Part of what made this such a transcendent performance by the 49ers’ star linebacker was how often he was near the ball. Whether it was a solo tackle or helping one of his teammates, it felt like nearly every play involved Warner swarming as if there were a magnetic connection between him and the ball carrier.

A great example came early in the third quarter. On a rollout to his left, Prescott aims to hit tight end Dalton Schultz in the flat. Warner was able to quickly diagnose his intentions, breaking from the far hash towards Schultz before assisting Talanoa Hufanga in bringing him down for a short gain of just two yards:

While the interception to close the first half may have had the largest impact in this game, I’d argue the most impressive play came late in the third quarter. With Dallas again driving deep into 49ers territory in a tie game, the Dallas offense faced a 3rd & 5 from the San Francisco 40-yard line.

In a game where points were at a premium, the 49ers would once again rely on their stalwart defense to produce a stop at this critical juncture. The result of this play may seem routine after watching Warner week after week for the last five years, but the process of how it came to be is what makes it so special.

Warner is lined up near the line of scrimmage, mugging the A gap away from the pass strength (the side of the field with more receivers). Lamb is lined up in the slot to the pass strength outside the far hash.

Because Warner is presenting this mugged look, the offense must account for the variables that come with the possibility of him bringing pressure up the middle. In theory, the distance from Lamb also makes it less likely that he will be responsible for carrying the Cowboys’ star wideout vertically up the field.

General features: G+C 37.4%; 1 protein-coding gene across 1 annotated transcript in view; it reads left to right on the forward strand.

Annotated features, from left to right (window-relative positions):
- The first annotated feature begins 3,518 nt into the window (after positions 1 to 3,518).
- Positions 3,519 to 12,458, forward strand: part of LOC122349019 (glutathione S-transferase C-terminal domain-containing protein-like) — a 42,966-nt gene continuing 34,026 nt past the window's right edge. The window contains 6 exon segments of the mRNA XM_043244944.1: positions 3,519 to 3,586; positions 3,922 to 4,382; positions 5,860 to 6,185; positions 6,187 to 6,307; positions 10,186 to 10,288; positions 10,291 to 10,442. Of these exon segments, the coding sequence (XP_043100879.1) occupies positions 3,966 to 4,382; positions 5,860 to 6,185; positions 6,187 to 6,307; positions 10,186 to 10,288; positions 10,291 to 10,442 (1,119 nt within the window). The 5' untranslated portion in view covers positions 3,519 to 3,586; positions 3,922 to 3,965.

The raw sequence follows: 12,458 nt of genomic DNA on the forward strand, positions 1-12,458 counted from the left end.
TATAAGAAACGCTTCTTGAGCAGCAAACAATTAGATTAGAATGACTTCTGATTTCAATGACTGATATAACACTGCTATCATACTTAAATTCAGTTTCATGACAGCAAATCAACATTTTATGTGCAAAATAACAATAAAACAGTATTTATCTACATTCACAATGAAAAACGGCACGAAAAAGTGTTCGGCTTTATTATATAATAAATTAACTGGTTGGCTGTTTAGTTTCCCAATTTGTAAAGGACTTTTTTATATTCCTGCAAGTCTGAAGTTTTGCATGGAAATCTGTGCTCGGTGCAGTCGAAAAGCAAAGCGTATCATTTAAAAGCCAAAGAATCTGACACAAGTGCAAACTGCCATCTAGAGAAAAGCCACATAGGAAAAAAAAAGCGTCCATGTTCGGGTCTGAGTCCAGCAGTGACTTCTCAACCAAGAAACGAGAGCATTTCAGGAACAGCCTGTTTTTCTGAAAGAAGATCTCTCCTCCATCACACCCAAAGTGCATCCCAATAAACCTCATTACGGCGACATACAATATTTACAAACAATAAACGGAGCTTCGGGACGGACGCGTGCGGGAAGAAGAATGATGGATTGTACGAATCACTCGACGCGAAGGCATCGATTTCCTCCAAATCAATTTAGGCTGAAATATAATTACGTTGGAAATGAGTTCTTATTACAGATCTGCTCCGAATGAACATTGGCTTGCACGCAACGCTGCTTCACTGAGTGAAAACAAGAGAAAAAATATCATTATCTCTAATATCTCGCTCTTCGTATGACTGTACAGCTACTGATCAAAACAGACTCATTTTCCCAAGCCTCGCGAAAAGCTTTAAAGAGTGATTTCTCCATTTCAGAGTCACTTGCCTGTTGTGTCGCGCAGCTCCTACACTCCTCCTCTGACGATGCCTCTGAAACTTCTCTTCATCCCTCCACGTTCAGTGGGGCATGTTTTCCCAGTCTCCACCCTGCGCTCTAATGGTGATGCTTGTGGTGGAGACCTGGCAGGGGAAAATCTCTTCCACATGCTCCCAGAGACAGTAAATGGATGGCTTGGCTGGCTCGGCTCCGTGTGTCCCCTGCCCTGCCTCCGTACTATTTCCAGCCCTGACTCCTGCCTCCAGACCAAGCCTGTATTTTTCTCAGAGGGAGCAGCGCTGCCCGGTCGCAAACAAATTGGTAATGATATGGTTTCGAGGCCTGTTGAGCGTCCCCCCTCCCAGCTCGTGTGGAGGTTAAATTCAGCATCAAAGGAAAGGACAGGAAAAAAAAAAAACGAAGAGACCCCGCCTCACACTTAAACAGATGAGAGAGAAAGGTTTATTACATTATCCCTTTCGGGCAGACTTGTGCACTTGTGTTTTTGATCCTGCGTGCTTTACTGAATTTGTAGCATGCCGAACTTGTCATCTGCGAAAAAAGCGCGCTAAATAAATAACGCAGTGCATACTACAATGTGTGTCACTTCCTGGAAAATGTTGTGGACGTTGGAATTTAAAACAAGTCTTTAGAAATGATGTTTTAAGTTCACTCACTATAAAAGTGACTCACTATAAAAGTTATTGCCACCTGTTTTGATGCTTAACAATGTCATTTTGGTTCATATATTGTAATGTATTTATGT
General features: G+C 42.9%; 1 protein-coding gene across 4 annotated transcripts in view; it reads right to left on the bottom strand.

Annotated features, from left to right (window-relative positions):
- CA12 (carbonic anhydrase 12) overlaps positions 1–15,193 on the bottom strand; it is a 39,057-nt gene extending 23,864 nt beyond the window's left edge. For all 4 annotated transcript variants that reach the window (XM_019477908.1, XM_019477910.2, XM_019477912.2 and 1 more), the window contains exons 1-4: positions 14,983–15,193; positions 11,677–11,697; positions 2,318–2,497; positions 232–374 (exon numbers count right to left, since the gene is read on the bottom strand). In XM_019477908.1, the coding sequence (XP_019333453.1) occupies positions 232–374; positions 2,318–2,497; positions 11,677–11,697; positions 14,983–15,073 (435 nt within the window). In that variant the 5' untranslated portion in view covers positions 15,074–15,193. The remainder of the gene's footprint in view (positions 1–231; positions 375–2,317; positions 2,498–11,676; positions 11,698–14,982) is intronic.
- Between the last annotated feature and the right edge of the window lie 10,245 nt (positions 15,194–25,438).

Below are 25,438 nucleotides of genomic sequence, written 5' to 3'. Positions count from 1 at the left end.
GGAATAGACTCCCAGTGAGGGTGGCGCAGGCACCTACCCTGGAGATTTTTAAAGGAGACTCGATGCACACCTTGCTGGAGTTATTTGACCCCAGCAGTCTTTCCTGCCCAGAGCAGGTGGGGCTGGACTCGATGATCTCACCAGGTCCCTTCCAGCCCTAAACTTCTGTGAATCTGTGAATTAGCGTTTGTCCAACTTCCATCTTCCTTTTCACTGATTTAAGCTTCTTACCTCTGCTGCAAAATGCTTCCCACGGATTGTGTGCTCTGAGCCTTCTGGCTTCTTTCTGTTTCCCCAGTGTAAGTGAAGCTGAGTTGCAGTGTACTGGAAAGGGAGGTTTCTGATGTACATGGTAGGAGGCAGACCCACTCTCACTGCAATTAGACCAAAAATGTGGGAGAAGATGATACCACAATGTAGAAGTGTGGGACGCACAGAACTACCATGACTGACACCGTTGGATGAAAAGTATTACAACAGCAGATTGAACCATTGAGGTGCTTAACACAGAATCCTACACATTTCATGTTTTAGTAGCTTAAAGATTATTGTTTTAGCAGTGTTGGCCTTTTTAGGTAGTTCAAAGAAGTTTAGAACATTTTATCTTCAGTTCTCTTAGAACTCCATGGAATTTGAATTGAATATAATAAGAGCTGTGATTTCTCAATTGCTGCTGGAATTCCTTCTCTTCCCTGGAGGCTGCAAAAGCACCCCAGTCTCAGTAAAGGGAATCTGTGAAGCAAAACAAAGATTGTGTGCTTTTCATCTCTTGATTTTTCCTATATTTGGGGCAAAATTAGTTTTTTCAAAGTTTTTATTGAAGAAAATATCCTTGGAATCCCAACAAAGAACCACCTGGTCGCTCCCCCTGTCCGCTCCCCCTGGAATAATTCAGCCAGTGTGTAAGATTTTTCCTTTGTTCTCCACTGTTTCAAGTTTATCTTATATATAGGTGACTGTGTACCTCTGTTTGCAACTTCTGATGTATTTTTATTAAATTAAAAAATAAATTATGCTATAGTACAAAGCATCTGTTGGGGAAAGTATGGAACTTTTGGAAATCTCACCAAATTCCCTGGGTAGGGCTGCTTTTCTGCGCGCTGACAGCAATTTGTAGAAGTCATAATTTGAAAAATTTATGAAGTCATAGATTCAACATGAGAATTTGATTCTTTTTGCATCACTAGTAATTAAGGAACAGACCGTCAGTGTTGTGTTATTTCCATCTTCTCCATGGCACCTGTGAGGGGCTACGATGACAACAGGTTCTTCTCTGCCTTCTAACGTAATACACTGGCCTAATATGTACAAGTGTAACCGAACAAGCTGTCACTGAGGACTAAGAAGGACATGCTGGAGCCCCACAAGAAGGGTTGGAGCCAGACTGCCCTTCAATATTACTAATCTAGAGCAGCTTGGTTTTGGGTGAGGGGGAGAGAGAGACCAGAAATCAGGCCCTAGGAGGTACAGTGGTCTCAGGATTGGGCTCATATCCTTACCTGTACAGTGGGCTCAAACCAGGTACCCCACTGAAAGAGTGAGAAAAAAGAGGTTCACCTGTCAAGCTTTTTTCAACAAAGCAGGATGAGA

For 99 percent of NFL linebackers, that would be a fair assumption. Unfortunately for Dallas, Warner is the outlier.

As the ball is snapped, Warner bails from the mug look he showed pre-snap, working back toward the far hash where Lamb is pushing vertically up field. With the 49ers bringing Tashaun Gipson on a pressure, the middle of the field was now open and had no safety help over the top.

That meant that Warner was alone, on an island, with one of the best wide receivers in the entire NFL. If the 49ers were going to be able to get the crucial stop they so badly needed, he would have to be the one to deliver it.

And deliver it he did:

The sheer amount of ground that Warner covers here is remarkable. Working up field at an angle to cut off the stem of Lamb’s route and then ran stride for stride before breaking up this pass attempt 30 yards up field.

This kind of play from a linebacker in any setting would be a breathtaking phenomenon, but it increases tenfold when you factor in everything at play here. Tie game in the playoffs between arguably the two most storied rivals in the history of the NFL? The stage doesn’t get much bigger than that, and at that moment, Warner does what he does best. He shined.

Even more impressive was the fact this was not an isolated incident. There were multiple times in this game where Warner was tasked with carrying Lamb vertically twenty-plus yards up field:

I charted six snaps in this game where Warner carried Lamb vertically, or Warner was the closest defender in coverage. Here are the receiving totals from those six snaps:

3 targets

1 reception

6 yards

1 pass break up

1 interception

2.78 passer rating

In a game where Lamb exceeded 100 receiving yards and was by far the Cowboys’ most potent offensive weapon, Warner was the player who found the most success in shutting him down.

All while remaining a force near the line of scrimmage that recorded a handful of tackles at or behind the line of scrimmage. It was as complete of a performance as you could have asked for in a game of this magnitude and a perfect example of why you cannot put a price on the one-of-a-kind versatility Warner brings to this 49ers defense.

Here are his total numbers for the game:

9 tackles


1 tackle for loss

1 pass break up

1 interception

19.8 passer rating when targeted